Dr. Mark L. Bailey
Does it matter if Adam was a real person or just a part of the “poetic myth” of the first eleven chapters of Genesis as many liberal Bible scholars contend?
The answer to this question is vital because of the implications that it has for the rest of Scripture. You may be wondering why the historicity of Adam is even a problem today among Christians who accept the truth and authority of Scripture. But it is a major issue because even some reputable Christian colleges, whose names you would probably know, are basically saying that they are no longer going to teach that Adam was a historical person.
This latest denial of the Bible’s teaching has, I believe, two basic sources—one new and old. The new is the Human Genome project, which overzealous advocates say proves the human race did not spring from two people, as Genesis teaches. We will leave that argument for another time.
The old source of denial for the historical Adam and the historicity of Genesis 1–11 comes from liberal scholars who point to the “creation narratives” of other religions in the ancient Middle East. They ask the question, “Why does Genesis have to be true when we have these other accounts as well?” These scholars are, sadly, ready to bow to Egyptian, Sumerian, and other myths that are so fanciful and absurd with stories of procreation among gods. They summarily dismiss out of hand the biblical text in loyalty to these others.
This denial is also built on the idea of Genesis 1–11 being “poetic myth.” The problem with this view is that these chapters are not written in Hebrew poetry with its very distinctive style of meter and parallelism. These chapters also are not written in the mythical style that was prominent in the ancient Near East. Genesis 1–11, and therefore the account of Adam, are written as historical narrative and meant to be read as such as evidenced by the way the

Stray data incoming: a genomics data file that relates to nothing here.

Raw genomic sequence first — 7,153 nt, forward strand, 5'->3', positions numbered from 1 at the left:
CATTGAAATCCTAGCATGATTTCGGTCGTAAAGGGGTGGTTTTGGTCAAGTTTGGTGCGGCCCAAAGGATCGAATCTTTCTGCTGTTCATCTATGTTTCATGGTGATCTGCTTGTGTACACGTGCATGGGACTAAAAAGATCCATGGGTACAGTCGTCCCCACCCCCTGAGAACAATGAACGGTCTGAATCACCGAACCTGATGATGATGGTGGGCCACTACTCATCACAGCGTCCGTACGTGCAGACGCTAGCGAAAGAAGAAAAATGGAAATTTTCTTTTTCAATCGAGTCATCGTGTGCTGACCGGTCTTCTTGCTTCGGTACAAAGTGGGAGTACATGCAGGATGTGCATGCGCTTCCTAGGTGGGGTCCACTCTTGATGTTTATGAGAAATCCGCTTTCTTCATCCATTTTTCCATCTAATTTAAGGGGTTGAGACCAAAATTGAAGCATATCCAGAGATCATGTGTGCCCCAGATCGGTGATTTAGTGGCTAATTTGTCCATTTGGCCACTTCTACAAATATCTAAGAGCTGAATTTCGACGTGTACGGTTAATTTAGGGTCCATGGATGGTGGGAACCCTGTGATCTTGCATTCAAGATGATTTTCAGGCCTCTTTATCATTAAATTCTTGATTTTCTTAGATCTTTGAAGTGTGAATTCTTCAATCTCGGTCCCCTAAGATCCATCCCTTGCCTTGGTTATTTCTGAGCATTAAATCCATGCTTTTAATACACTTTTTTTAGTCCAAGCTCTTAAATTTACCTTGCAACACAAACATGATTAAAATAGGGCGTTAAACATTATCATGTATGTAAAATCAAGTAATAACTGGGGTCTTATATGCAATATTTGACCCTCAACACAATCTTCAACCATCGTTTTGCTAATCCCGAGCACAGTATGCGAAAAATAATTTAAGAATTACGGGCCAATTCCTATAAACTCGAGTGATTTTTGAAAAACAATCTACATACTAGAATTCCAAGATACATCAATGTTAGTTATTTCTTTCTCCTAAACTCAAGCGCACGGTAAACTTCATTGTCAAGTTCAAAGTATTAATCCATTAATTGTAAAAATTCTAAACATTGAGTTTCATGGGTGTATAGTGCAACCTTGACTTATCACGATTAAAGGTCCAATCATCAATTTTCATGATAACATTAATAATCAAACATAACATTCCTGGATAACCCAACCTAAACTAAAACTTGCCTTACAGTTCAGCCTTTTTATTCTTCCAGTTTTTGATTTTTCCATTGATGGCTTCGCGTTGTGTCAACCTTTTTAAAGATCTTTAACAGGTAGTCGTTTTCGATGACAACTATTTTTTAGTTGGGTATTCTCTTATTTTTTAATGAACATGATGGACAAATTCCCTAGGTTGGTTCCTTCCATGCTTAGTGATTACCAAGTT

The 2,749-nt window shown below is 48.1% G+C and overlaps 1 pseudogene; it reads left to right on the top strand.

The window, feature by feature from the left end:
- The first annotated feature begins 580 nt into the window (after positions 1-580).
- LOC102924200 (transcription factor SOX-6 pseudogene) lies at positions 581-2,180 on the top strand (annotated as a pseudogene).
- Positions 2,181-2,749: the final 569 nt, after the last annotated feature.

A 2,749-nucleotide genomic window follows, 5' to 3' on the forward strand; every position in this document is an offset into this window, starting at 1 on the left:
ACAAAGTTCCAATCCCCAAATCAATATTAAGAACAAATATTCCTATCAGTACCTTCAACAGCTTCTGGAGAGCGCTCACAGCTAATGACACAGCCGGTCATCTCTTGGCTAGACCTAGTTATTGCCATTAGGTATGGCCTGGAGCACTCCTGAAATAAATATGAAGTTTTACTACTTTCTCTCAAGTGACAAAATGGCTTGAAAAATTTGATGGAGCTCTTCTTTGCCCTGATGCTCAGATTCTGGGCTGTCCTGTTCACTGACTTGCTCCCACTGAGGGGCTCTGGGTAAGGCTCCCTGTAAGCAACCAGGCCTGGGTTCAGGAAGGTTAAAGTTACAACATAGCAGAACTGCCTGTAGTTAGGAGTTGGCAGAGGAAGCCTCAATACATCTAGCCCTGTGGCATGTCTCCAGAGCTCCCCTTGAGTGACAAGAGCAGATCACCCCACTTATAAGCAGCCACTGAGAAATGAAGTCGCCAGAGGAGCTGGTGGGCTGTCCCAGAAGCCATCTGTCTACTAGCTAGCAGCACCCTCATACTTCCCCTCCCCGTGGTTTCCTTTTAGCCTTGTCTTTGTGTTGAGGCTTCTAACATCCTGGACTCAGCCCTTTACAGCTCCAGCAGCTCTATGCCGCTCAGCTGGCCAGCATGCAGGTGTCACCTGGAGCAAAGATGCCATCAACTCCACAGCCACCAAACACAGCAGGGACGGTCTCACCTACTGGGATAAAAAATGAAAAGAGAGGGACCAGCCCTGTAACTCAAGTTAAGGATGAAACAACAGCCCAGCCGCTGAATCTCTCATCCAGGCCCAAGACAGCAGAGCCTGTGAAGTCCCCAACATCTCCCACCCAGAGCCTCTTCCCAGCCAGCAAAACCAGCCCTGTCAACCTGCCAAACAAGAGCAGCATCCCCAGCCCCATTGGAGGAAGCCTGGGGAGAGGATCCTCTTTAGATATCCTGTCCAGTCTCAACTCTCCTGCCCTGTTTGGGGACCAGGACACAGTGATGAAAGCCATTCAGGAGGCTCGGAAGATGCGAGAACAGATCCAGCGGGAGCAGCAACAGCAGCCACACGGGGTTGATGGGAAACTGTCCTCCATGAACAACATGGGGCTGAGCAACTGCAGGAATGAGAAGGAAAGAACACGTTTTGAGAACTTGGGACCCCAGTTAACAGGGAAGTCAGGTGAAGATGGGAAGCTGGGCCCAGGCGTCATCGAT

rest of the Scriptures reference the early events such as creation, the fall, and the flood.
A Biblically Established Truth
At Dallas Theological Seminary we’ve put a stake in the ground in our belief in the historical Adam, who is mentioned 23 times in nine different books of the Bible. What’s interesting is that nine of these references are in the New Testament.
That’s significant because if the New Testament writers had any doubt about Adam’s historicity and wanted to ditch such old, outmoded teaching, they certainly missed the opportunity! Instead, they linked key doctrines of Christianity to his reality. We are going to look at just some of these references in God’s Word and see that they hinge on the fact that Adam was a historical person whose account is important to us as God’s people.
Adam’s creation “in the image of God” (Gen. 1:27), the Imago Dei, is a truth that is affirmed in texts such as 1 Corinthians 11:7 and James 3:9, which refer to us as being made in God’s image. But there is no Imago Dei in the human race if we take Adam and Eve off the page of Scripture.